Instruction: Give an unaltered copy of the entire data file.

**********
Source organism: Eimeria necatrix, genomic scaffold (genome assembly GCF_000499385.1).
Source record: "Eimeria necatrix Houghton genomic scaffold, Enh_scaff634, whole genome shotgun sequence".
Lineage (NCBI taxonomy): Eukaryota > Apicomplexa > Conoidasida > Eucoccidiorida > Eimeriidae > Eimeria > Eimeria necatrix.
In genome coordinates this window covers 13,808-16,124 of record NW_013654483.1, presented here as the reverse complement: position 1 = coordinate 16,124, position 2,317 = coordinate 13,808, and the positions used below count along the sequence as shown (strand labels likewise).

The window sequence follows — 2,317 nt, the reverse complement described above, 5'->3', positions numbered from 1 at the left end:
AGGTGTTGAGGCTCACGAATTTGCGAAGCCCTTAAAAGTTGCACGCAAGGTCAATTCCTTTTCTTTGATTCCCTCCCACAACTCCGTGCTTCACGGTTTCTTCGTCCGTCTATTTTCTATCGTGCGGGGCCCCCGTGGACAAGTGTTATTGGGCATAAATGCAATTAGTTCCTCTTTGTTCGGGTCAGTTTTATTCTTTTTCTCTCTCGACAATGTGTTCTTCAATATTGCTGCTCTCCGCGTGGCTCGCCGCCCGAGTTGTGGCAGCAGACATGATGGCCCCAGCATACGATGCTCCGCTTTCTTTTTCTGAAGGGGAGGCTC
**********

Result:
Source organism: Eimeria necatrix, genomic scaffold (genome assembly GCF_000499385.1).
Source record: "Eimeria necatrix Houghton genomic scaffold, Enh_scaff634, whole genome shotgun sequence".
Lineage (NCBI taxonomy): Eukaryota > Apicomplexa > Conoidasida > Eucoccidiorida > Eimeriidae > Eimeria > Eimeria necatrix.
In genome coordinates this window covers 13,808-16,124 of record NW_013654483.1, presented here as the reverse complement: position 1 = coordinate 16,124, position 2,317 = coordinate 13,808, and the positions used below count along the sequence as shown (strand labels likewise).

The window sequence follows — 2,317 nt, the reverse complement described above, 5'->3', positions numbered from 1 at the left end:
AGGTGTTGAGGCTCACGAATTTGCGAAGCCCTTAAAAGTTGCACGCAAGGTCAATTCCTTTTCTTTGATTCCCTCCCACAACTCCGTGCTTCACGGTTTCTTCGTCCGTCTATTTTCTATCGTGCGGGGCCCCCGTGGACAAGTGTTATTGGGCATAAATGCAATTAGTTCCTCTTTGTTCGGGTCAGTTTTATTCTTTTTCTCTCTCGACAATGTGTTCTTCAATATTGCTGCTCTCCGCGTGGCTCGCCGCCCGAGTTGTGGCAGCAGACATGATGGCCCCAGCATACGATGCTCCGCTTTCTTTTTCTGAAGGGGAGGCTC